Blades (1989) poster

Blades (1989)


USA. 1989.


Director – Thomas R. Rondinella, Screenplay – Thomas R. Rondinella & William R. Pace, Story/Producer – John P. Finegan, Photography – James Hayman, Music – John Hodian, Mechanical Effects – Wilfred Caban, Makeup Effects – Vincent Guastini, Production Design – J.C. Svec. Production Company – Finegan International Motion Pictures.


Robert North (Roy Kent), Victoria Scott (Kelly Lange), Jeremy Whelan (Deke Slade), William Towner (Norman Osgood), Holly Stevenson (Beatrice Osgood), Charlie Quinn (Police Chief Charlie Kimmel)


People are being killed at the Tall Grass County golf club. The self-important club owner and the police chief authorize a maniac hunt. Misanthropic former employee Deke Slade insists that the killings are being conducted by a killer lawnmower. The only hope is for Roy Kent, the resident golf pro, and Slade to team up and hunt the killer lawmmower down.

Blades was a debut feature from Thomas R. Rondinella who has worked sporadically in the film industry since.

About half of Blades seems to be shaping up to be a barely above routine slasher entry. However, at about midpoint it heads off on a tangent and becomes an absurdly entertaining parody of Jaws (1975) – with a killer lawnmower substituted for a shark and a golfing green instead of the open sea. The results are downright hilarious – the club manager is poached from Murray Hamilton’s mayor and instead of a public shark hunt offers a ‘maniac hunt’; Robert Shaw’s Quint is replaced by the admirably deadpan Jeremy Whelan who instead of heading out in a fishing boat dropping shark bait, trundles around the golf-course in a panel van, dropping bales of hay with smiley-face balloons attached as bait for the lawnmower.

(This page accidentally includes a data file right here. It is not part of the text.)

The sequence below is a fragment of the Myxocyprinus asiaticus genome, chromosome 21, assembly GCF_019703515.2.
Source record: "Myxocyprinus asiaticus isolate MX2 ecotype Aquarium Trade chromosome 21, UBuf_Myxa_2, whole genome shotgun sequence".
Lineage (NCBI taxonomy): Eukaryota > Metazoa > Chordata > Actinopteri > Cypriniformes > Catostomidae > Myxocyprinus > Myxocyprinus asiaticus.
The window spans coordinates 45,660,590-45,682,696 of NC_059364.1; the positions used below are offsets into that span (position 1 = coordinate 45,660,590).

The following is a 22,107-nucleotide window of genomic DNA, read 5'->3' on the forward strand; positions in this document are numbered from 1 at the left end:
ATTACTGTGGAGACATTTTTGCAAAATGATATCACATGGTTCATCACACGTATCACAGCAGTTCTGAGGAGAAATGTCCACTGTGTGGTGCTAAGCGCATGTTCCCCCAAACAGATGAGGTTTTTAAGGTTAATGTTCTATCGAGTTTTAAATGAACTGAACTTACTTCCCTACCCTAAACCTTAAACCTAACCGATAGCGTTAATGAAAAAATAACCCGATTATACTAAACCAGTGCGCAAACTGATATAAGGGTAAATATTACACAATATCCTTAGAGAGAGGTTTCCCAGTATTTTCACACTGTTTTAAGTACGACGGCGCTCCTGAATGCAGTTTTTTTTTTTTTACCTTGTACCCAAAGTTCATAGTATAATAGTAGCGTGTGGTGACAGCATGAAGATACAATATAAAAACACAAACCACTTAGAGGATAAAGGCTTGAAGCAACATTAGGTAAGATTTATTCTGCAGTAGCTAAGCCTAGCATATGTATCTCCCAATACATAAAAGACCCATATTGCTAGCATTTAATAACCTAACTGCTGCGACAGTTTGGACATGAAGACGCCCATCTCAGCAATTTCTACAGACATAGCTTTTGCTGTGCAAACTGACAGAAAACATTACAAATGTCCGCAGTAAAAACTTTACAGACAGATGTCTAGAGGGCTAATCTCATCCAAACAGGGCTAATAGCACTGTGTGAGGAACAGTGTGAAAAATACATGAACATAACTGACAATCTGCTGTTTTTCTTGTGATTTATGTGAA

The deadpan absurdities mount – Jeremy Whelan gets an hilarious little monologue, just like any obsessed character in a Jaws ripoff, explaining how the mower used to belong to his father and how he knew it wasn’t an accident when his father was found decapitated. After the end credits roll there is a sequence with a person trimming their hedge where the camera closes in on the dropped hedge-trimmer with the legend, parodying the famous advertising line for Jaws 2 (1978): – “Hedges – just when you thought it safe to trim.”

Blades received a theatrical release via Troma Films and is one of the better films they put out during this period, although it does not appear to have ever had a dvd release.

Trailer here

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